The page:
Eidos, No. 30 January-June 2019

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Life as “Dis-Living” or Schreber, Theorist of the Drives. About Freud’s “Endopsychical Myths” [Spanish]

Felipe Henríquez Ruz, Niklas Bornhauser


The so-called “Schreber case” is one of the most visited texts, both by the psychoa­nalytic tradition and by the interdisciplinary debates intertwined around it. Within the abundant richness of philosophical, literary, clinical, and other readings, one aspect has surprisingly been given little attention, namely, the relationship between the Daniel Paul Schreber delirium and the forging, by Sigmund Freud, of a theory of psychosis as a clinical structure and also of the forces and dynamisms that rule the functioning of the psychic apparatus, the so-called drive theory {Trieblehre}. In this article, this relationship is discussed through a comparative analysis of the notion of “endopsychic myth” in the fields of Schreberian delirium and of Freudian metapsychology, in order to show in both domains, using a series of relations of analogy and isomorphism, the crucial elements of a representation of life as a “dis-living”, that is, as a wear or degradation of the powers of all living matter.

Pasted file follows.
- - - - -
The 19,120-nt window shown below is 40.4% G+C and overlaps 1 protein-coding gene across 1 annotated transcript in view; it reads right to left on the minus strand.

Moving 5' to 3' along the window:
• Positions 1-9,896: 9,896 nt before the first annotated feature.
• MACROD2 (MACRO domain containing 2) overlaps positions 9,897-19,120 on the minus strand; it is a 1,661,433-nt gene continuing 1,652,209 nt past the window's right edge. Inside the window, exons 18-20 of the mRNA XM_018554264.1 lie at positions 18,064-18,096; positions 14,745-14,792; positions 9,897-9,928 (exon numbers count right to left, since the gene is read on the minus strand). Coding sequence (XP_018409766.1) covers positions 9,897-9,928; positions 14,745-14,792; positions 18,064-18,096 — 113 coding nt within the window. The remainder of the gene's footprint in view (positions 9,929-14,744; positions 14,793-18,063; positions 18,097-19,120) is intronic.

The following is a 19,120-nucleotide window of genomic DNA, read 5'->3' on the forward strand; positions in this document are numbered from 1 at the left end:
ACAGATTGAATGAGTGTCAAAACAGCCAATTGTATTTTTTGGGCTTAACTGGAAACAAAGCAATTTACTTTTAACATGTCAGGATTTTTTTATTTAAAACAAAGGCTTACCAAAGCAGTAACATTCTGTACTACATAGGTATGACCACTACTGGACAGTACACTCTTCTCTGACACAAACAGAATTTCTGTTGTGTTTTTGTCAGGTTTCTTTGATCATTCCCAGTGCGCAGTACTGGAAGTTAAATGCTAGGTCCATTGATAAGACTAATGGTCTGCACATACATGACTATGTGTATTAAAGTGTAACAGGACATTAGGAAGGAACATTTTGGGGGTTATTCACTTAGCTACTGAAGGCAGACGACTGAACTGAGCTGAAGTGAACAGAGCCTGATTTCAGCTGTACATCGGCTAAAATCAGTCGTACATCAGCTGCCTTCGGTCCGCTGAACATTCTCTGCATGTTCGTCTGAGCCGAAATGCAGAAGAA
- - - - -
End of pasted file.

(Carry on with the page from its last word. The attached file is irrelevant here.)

Psychoanalysis, delirium, endopsychic myth, drive doctrine, life.


Artículo de investigación científica y tecnológica

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Electronic ISSN: 2011-7477
Department of Humanities and Philosophy
Universidad del Norte
Contact: eidos@uninorte.edu.co